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Merry Christmas and Happy Holidays!


This is just a short post to wish you and your family a Merry Christmas and a joyful holiday season. I would like to thank all of you for your support throughout 2019. I’ll be spending today hosting Christmas dinner for family and friends.

Family members of credit union members are eligible to join

I do have one small banking tip that’s holiday related. If someone in your family belongs to a credit union, you are typically eligible to join that credit union. For most credit unions, only immediate family members can join this way. Immediate family usually includes grandparents, parents, spouses, siblings, grandchildren, and children. In some cases, credit unions allow most all family members to join this way, including uncles, aunts, nephews, nieces and cousins.

One example of a credit union that allows non-immediate family members to join is the Illinois-based credit union BCU (which is currently offering an 11-month CD Special with a 2.25% APY). According to BCU’s membership page, “eligible family members include: spouses, parents, children, siblings, domestic partners, grandchildren, grandparents, aunts, uncles, nieces, nephews, and cousins.”

Family members of eligible non-members can sometimes be eligible to join

Even if your family member isn’t a member of the credit union, you may still qualify for credit union membership through that family member. If your family member is eligible to join the credit union (such as based on where they live or based on military service), that can make you eligible to join.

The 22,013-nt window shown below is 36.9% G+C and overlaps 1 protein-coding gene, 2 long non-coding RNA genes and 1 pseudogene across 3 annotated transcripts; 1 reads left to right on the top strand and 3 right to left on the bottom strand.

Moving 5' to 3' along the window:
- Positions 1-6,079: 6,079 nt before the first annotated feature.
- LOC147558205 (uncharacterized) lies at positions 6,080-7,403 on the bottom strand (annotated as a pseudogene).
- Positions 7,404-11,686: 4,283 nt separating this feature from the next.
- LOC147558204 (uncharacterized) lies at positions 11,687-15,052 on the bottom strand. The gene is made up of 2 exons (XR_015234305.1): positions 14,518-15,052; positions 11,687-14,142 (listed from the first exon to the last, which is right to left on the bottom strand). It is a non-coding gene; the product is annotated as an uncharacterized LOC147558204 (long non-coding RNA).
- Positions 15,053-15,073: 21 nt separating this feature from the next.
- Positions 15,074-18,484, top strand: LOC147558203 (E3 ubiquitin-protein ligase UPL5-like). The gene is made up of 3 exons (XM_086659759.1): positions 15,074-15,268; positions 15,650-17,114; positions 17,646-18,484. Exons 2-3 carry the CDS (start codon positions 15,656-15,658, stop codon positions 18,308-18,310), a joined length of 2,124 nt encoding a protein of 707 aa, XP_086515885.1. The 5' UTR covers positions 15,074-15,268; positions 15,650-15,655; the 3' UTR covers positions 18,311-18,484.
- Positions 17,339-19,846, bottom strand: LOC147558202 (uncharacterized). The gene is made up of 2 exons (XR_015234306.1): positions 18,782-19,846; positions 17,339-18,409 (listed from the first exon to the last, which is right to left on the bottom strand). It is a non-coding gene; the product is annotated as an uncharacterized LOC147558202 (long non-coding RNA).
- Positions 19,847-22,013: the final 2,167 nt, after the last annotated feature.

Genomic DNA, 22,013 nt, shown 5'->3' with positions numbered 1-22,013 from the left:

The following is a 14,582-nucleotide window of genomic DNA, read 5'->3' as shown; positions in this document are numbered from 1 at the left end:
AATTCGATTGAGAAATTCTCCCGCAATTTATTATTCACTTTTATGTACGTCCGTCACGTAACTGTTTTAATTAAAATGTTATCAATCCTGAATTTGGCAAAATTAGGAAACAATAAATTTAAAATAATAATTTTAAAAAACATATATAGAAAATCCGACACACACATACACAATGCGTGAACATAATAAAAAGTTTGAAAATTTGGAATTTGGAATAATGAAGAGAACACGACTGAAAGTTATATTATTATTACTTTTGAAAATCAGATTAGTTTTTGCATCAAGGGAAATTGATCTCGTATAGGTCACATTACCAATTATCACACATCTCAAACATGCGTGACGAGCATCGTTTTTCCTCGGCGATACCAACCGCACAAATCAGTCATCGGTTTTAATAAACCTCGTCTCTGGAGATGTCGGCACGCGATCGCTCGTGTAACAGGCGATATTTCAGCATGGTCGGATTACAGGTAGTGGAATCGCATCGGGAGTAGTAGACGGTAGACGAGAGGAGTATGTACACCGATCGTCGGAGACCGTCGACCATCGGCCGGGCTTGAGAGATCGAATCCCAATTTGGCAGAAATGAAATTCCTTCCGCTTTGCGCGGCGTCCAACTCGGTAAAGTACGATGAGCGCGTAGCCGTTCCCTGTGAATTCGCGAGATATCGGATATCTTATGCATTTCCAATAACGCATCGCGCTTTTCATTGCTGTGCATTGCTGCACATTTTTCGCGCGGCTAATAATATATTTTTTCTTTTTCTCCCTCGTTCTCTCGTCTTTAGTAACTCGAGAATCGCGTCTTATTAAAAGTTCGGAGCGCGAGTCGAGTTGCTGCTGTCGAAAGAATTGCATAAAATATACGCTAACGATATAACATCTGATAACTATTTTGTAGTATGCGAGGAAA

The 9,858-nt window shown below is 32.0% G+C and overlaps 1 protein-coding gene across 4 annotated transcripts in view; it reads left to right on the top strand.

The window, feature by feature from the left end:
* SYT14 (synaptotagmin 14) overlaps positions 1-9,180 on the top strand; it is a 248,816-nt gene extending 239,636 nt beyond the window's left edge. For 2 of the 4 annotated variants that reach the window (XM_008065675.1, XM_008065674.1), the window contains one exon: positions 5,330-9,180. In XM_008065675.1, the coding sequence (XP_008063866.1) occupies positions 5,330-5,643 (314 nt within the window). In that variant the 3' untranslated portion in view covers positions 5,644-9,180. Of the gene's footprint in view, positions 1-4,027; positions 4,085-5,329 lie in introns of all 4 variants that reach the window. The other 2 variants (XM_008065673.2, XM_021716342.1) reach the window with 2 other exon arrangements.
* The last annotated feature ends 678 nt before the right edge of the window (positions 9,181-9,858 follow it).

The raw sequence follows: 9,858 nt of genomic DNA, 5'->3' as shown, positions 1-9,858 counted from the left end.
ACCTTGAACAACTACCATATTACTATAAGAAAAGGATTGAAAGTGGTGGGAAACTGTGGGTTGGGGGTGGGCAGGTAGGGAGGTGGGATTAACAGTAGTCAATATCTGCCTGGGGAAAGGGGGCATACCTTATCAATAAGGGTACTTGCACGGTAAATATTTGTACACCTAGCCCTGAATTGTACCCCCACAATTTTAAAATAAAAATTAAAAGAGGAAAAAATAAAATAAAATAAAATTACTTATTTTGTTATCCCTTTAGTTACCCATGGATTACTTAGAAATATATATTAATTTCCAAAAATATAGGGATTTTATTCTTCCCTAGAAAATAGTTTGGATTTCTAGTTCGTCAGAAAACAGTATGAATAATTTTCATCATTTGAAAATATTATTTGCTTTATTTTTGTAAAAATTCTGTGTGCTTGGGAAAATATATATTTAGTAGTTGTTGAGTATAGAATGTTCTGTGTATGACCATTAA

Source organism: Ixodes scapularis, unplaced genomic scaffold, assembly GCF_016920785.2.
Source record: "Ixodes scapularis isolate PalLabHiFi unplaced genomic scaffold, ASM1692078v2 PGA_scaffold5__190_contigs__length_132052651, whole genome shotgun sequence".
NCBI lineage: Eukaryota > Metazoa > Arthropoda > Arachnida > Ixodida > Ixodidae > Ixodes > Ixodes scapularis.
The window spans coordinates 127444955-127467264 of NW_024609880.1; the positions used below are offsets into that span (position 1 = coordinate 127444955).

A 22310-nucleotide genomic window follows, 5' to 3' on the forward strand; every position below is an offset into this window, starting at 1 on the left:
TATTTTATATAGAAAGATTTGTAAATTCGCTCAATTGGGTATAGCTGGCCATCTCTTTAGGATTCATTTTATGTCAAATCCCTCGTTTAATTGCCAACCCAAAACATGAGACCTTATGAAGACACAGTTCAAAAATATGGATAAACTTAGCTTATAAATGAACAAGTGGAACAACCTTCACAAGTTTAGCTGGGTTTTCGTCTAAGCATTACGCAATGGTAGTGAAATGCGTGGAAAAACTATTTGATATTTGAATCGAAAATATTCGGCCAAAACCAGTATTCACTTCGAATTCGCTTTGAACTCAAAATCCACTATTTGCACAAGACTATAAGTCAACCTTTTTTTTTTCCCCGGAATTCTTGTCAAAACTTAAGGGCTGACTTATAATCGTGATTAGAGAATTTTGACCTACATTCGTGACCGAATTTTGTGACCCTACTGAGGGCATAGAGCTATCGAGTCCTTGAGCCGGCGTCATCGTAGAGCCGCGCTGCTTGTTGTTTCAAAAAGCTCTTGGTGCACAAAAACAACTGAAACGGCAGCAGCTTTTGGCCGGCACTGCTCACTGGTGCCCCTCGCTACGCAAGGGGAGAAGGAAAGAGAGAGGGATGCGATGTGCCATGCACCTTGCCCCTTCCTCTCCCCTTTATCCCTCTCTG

One example is the nation’s largest credit union, Navy Federal. If you have a family member who is or was affiliated with the military at any time, you may be eligible to join Navy Federal. Navy Federal often has competitive CD specials. The latest is a 37-month IRA CD Special with a 3.00% APY.

Another example of a credit union that allows members of eligible non-members to join is the New York credit union AmeriCU. You are eligible to join AmeriCU if “an immediate family member has a military affiliation.” Also, a “relative of eligible non-member” is eligible to join. Relatives may be eligible to join “if they live, work, worship, or attend school in a qualifying area in Central or Northern New York.” AmeriCU currently offers several very competitive CDs, which includes a 5-year CD with yields that range from 3.15% to 3.30% based on member levels.

Eligible without joining an association

So when you’re meeting with family for the holidays, you may want to see if there are any credit unions you can join via a family member. Also, if you’re informing an immediate family member about a deal that you have participated in, like the 5-year CD special at Justice Federal Credit Union which has an APY of up to 3.21%, remember that they can join through you. They don’t need to join an association to qualify for membership. In 2013, my brother joined the National Military Family Association to become a PenFed member so he could get that 3.04% 5-year CD. I was already a PenFed member, and I had forgotten to inform my brother that he was eligible for PenFed membership based on my membership.

So hopefully this will help you or your family members earn more interest in 2020.

Merry Christmas and Happy Holidays to All!

  |     |   Comment #1